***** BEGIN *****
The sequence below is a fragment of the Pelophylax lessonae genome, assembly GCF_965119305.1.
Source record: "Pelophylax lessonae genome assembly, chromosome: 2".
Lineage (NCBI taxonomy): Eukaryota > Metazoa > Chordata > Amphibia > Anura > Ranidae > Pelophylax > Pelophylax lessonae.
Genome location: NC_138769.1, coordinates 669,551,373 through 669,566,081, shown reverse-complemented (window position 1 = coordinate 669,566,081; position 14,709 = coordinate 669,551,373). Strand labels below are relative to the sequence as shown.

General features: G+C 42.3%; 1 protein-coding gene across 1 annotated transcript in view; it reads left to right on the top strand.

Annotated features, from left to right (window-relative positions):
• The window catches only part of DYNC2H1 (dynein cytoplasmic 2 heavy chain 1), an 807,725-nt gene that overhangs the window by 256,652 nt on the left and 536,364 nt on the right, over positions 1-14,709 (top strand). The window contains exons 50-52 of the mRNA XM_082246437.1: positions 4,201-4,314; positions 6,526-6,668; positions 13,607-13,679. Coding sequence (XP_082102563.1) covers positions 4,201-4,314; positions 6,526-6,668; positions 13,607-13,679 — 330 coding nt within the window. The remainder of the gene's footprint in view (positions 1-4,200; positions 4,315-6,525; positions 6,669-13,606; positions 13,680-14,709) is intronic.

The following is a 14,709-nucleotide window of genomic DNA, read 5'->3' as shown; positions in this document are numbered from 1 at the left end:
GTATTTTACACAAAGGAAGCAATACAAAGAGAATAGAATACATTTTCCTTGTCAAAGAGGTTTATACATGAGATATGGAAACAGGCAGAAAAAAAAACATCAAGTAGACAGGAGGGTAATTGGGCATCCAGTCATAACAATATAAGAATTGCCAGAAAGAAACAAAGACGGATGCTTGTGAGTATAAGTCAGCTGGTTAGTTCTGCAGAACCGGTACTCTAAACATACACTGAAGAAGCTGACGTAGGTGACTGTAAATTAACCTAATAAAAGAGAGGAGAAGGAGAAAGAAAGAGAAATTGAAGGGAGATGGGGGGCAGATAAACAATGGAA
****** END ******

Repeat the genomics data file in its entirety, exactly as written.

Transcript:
The sequence below is a fragment of the Pelophylax lessonae genome, assembly GCF_965119305.1.
Source record: "Pelophylax lessonae genome assembly, chromosome: 2".
Lineage (NCBI taxonomy): Eukaryota > Metazoa > Chordata > Amphibia > Anura > Ranidae > Pelophylax > Pelophylax lessonae.
Genome location: NC_138769.1, coordinates 669,551,373 through 669,566,081, shown reverse-complemented (window position 1 = coordinate 669,566,081; position 14,709 = coordinate 669,551,373). Strand labels below are relative to the sequence as shown.

General features: G+C 42.3%; 1 protein-coding gene across 1 annotated transcript in view; it reads left to right on the top strand.

Annotated features, from left to right (window-relative positions):
• The window catches only part of DYNC2H1 (dynein cytoplasmic 2 heavy chain 1), an 807,725-nt gene that overhangs the window by 256,652 nt on the left and 536,364 nt on the right, over positions 1-14,709 (top strand). The window contains exons 50-52 of the mRNA XM_082246437.1: positions 4,201-4,314; positions 6,526-6,668; positions 13,607-13,679. Coding sequence (XP_082102563.1) covers positions 4,201-4,314; positions 6,526-6,668; positions 13,607-13,679 — 330 coding nt within the window. The remainder of the gene's footprint in view (positions 1-4,200; positions 4,315-6,525; positions 6,669-13,606; positions 13,680-14,709) is intronic.

The following is a 14,709-nucleotide window of genomic DNA, read 5'->3' as shown; positions in this document are numbered from 1 at the left end:
GTATTTTACACAAAGGAAGCAATACAAAGAGAATAGAATACATTTTCCTTGTCAAAGAGGTTTATACATGAGATATGGAAACAGGCAGAAAAAAAAACATCAAGTAGACAGGAGGGTAATTGGGCATCCAGTCATAACAATATAAGAATTGCCAGAAAGAAACAAAGACGGATGCTTGTGAGTATAAGTCAGCTGGTTAGTTCTGCAGAACCGGTACTCTAAACATACACTGAAGAAGCTGACGTAGGTGACTGTAAATTAACCTAATAAAAGAGAGGAGAAGGAGAAAGAAAGAGAAATTGAAGGGAGATGGGGGGCAGATAAACAATGGAA